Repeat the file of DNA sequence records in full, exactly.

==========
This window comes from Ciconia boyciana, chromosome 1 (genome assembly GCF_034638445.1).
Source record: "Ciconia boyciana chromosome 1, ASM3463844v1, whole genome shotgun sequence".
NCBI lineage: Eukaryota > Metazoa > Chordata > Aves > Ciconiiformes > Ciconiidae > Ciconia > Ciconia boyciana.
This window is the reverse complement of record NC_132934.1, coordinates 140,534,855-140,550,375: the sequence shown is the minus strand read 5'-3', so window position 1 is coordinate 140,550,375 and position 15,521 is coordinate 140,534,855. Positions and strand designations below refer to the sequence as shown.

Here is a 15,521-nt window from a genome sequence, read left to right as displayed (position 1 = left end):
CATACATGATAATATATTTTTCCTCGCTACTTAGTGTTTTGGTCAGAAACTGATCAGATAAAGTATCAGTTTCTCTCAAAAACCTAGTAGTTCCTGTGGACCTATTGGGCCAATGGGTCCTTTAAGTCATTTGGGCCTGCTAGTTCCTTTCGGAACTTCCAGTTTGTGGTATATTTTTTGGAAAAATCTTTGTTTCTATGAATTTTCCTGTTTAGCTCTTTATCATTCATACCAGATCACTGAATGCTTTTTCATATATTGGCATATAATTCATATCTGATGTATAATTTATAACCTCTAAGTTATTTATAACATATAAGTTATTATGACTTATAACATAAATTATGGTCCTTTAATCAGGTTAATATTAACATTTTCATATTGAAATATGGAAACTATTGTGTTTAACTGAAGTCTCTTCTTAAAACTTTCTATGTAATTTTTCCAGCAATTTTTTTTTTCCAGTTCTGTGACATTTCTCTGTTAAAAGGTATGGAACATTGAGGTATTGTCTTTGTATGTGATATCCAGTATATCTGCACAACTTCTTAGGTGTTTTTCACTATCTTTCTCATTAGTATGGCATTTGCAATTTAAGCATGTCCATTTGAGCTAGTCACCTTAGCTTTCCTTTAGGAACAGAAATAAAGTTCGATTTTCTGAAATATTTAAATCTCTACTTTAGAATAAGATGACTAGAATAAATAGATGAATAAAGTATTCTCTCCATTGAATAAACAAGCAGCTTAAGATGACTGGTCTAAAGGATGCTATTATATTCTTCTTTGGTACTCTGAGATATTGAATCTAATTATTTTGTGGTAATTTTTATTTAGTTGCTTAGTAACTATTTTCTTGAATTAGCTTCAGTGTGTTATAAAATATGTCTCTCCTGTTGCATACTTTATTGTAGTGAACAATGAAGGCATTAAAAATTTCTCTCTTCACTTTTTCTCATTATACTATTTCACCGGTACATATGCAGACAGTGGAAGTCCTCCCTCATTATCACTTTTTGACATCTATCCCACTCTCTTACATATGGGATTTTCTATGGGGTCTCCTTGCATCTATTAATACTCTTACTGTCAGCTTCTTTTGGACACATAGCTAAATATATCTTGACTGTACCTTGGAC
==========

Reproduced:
This window comes from Ciconia boyciana, chromosome 1 (genome assembly GCF_034638445.1).
Source record: "Ciconia boyciana chromosome 1, ASM3463844v1, whole genome shotgun sequence".
NCBI lineage: Eukaryota > Metazoa > Chordata > Aves > Ciconiiformes > Ciconiidae > Ciconia > Ciconia boyciana.
This window is the reverse complement of record NC_132934.1, coordinates 140,534,855-140,550,375: the sequence shown is the minus strand read 5'-3', so window position 1 is coordinate 140,550,375 and position 15,521 is coordinate 140,534,855. Positions and strand designations below refer to the sequence as shown.

Here is a 15,521-nt window from a genome sequence, read left to right as displayed (position 1 = left end):
CATACATGATAATATATTTTTCCTCGCTACTTAGTGTTTTGGTCAGAAACTGATCAGATAAAGTATCAGTTTCTCTCAAAAACCTAGTAGTTCCTGTGGACCTATTGGGCCAATGGGTCCTTTAAGTCATTTGGGCCTGCTAGTTCCTTTCGGAACTTCCAGTTTGTGGTATATTTTTTGGAAAAATCTTTGTTTCTATGAATTTTCCTGTTTAGCTCTTTATCATTCATACCAGATCACTGAATGCTTTTTCATATATTGGCATATAATTCATATCTGATGTATAATTTATAACCTCTAAGTTATTTATAACATATAAGTTATTATGACTTATAACATAAATTATGGTCCTTTAATCAGGTTAATATTAACATTTTCATATTGAAATATGGAAACTATTGTGTTTAACTGAAGTCTCTTCTTAAAACTTTCTATGTAATTTTTCCAGCAATTTTTTTTTTCCAGTTCTGTGACATTTCTCTGTTAAAAGGTATGGAACATTGAGGTATTGTCTTTGTATGTGATATCCAGTATATCTGCACAACTTCTTAGGTGTTTTTCACTATCTTTCTCATTAGTATGGCATTTGCAATTTAAGCATGTCCATTTGAGCTAGTCACCTTAGCTTTCCTTTAGGAACAGAAATAAAGTTCGATTTTCTGAAATATTTAAATCTCTACTTTAGAATAAGATGACTAGAATAAATAGATGAATAAAGTATTCTCTCCATTGAATAAACAAGCAGCTTAAGATGACTGGTCTAAAGGATGCTATTATATTCTTCTTTGGTACTCTGAGATATTGAATCTAATTATTTTGTGGTAATTTTTATTTAGTTGCTTAGTAACTATTTTCTTGAATTAGCTTCAGTGTGTTATAAAATATGTCTCTCCTGTTGCATACTTTATTGTAGTGAACAATGAAGGCATTAAAAATTTCTCTCTTCACTTTTTCTCATTATACTATTTCACCGGTACATATGCAGACAGTGGAAGTCCTCCCTCATTATCACTTTTTGACATCTATCCCACTCTCTTACATATGGGATTTTCTATGGGGTCTCCTTGCATCTATTAATACTCTTACTGTCAGCTTCTTTTGGACACATAGCTAAATATATCTTGACTGTACCTTGGAC